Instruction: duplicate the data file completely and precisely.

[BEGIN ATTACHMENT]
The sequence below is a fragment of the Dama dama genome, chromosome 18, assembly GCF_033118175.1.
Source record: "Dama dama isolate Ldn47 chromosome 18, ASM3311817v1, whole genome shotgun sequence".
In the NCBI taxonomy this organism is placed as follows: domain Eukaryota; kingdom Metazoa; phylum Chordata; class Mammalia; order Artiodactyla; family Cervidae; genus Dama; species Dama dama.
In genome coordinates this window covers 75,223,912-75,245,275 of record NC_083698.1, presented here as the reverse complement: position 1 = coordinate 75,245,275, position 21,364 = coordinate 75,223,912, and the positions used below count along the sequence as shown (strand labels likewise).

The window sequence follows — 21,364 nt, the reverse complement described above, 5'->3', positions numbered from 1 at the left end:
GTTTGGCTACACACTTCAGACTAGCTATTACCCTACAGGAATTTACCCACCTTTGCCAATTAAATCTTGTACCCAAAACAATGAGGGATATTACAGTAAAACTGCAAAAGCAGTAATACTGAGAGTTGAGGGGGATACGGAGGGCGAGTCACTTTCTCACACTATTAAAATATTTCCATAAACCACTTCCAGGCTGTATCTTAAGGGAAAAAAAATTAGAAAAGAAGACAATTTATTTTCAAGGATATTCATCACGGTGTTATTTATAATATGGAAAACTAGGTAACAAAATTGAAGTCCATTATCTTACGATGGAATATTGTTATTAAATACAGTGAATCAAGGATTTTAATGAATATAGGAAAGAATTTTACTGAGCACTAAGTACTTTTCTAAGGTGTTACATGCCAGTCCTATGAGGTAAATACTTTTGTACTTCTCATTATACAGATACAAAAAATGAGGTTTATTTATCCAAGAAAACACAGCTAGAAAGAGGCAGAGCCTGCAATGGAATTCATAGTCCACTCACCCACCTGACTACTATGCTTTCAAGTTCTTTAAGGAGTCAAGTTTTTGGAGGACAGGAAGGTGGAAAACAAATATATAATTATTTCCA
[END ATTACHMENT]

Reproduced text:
The sequence below is a fragment of the Dama dama genome, chromosome 18, assembly GCF_033118175.1.
Source record: "Dama dama isolate Ldn47 chromosome 18, ASM3311817v1, whole genome shotgun sequence".
In the NCBI taxonomy this organism is placed as follows: domain Eukaryota; kingdom Metazoa; phylum Chordata; class Mammalia; order Artiodactyla; family Cervidae; genus Dama; species Dama dama.
In genome coordinates this window covers 75,223,912-75,245,275 of record NC_083698.1, presented here as the reverse complement: position 1 = coordinate 75,245,275, position 21,364 = coordinate 75,223,912, and the positions used below count along the sequence as shown (strand labels likewise).

The window sequence follows — 21,364 nt, the reverse complement described above, 5'->3', positions numbered from 1 at the left end:
GTTTGGCTACACACTTCAGACTAGCTATTACCCTACAGGAATTTACCCACCTTTGCCAATTAAATCTTGTACCCAAAACAATGAGGGATATTACAGTAAAACTGCAAAAGCAGTAATACTGAGAGTTGAGGGGGATACGGAGGGCGAGTCACTTTCTCACACTATTAAAATATTTCCATAAACCACTTCCAGGCTGTATCTTAAGGGAAAAAAAATTAGAAAAGAAGACAATTTATTTTCAAGGATATTCATCACGGTGTTATTTATAATATGGAAAACTAGGTAACAAAATTGAAGTCCATTATCTTACGATGGAATATTGTTATTAAATACAGTGAATCAAGGATTTTAATGAATATAGGAAAGAATTTTACTGAGCACTAAGTACTTTTCTAAGGTGTTACATGCCAGTCCTATGAGGTAAATACTTTTGTACTTCTCATTATACAGATACAAAAAATGAGGTTTATTTATCCAAGAAAACACAGCTAGAAAGAGGCAGAGCCTGCAATGGAATTCATAGTCCACTCACCCACCTGACTACTATGCTTTCAAGTTCTTTAAGGAGTCAAGTTTTTGGAGGACAGGAAGGTGGAAAACAAATATATAATTATTTCCA